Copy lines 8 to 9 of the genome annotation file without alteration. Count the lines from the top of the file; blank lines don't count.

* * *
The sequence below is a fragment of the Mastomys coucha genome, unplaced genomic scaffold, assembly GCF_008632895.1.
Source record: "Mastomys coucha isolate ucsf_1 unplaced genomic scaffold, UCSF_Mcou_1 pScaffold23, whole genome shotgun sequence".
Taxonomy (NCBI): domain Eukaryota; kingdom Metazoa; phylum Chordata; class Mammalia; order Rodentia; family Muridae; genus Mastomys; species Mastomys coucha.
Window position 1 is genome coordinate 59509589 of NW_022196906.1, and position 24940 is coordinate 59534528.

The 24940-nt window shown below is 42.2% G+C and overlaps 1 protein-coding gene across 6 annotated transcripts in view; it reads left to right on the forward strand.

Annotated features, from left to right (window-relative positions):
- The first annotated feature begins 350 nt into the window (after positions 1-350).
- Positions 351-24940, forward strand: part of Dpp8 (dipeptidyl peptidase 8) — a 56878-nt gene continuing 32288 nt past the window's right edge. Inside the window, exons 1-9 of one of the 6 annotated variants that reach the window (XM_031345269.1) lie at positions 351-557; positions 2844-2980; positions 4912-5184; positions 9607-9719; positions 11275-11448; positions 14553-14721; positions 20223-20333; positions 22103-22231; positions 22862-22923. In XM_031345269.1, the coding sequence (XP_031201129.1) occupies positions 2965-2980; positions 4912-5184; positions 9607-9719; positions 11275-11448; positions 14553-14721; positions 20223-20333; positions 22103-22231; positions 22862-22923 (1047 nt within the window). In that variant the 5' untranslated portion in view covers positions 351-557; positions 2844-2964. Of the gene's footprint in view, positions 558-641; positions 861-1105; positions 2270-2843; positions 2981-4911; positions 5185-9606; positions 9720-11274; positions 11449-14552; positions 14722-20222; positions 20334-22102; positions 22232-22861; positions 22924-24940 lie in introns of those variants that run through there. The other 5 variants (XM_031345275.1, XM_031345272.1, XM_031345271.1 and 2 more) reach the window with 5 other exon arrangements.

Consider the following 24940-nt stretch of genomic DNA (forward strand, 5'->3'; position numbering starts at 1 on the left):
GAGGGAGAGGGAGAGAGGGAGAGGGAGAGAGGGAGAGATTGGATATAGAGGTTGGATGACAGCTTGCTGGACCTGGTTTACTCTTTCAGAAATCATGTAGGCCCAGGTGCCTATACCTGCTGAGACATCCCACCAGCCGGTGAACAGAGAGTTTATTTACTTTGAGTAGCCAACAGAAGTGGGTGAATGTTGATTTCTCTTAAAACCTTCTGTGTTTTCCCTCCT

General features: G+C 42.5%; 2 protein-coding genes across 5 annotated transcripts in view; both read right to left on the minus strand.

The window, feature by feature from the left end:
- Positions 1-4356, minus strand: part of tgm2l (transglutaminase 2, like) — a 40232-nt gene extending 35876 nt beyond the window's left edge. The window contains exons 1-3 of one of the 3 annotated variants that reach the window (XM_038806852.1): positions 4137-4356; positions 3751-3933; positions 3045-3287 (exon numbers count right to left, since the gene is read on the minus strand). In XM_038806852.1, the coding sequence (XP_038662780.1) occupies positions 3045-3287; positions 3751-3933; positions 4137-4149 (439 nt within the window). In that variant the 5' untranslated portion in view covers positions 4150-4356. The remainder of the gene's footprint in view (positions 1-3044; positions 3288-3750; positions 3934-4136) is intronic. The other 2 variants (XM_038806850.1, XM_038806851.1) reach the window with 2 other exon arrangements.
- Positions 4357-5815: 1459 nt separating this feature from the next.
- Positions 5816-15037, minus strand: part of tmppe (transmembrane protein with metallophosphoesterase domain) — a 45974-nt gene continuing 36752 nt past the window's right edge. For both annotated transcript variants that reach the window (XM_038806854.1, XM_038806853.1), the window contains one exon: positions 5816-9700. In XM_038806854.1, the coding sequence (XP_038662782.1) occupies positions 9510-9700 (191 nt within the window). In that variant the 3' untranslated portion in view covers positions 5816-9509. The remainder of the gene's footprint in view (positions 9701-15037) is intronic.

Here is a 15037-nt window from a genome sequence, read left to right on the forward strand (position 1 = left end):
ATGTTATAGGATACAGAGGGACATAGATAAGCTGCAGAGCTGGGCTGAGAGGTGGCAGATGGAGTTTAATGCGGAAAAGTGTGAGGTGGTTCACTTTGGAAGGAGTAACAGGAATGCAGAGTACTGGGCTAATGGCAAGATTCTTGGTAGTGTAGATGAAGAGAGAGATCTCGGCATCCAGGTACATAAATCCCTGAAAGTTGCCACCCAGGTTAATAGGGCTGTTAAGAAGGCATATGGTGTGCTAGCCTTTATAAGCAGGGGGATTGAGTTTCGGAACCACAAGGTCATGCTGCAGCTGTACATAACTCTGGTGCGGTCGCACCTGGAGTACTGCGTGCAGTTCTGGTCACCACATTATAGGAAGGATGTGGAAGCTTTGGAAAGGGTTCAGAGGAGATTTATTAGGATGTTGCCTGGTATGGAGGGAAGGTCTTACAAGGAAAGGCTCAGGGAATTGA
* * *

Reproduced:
- Positions 351-24940, forward strand: part of Dpp8 (dipeptidyl peptidase 8) — a 56878-nt gene continuing 32288 nt past the window's right edge. Inside the window, exons 1-9 of one of the 6 annotated variants that reach the window (XM_031345269.1) lie at positions 351-557; positions 2844-2980; positions 4912-5184; positions 9607-9719; positions 11275-11448; positions 14553-14721; positions 20223-20333; positions 22103-22231; positions 22862-22923. In XM_031345269.1, the coding sequence (XP_031201129.1) occupies positions 2965-2980; positions 4912-5184; positions 9607-9719; positions 11275-11448; positions 14553-14721; positions 20223-20333; positions 22103-22231; positions 22862-22923 (1047 nt within the window). In that variant the 5' untranslated portion in view covers positions 351-557; positions 2844-2964. Of the gene's footprint in view, positions 558-641; positions 861-1105; positions 2270-2843; positions 2981-4911; positions 5185-9606; positions 9720-11274; positions 11449-14552; positions 14722-20222; positions 20334-22102; positions 22232-22861; positions 22924-24940 lie in introns of those variants that run through there. The other 5 variants (XM_031345275.1, XM_031345272.1, XM_031345271.1 and 2 more) reach the window with 5 other exon arrangements.

Consider the following 24940-nt stretch of genomic DNA (forward strand, 5'->3'; position numbering starts at 1 on the left):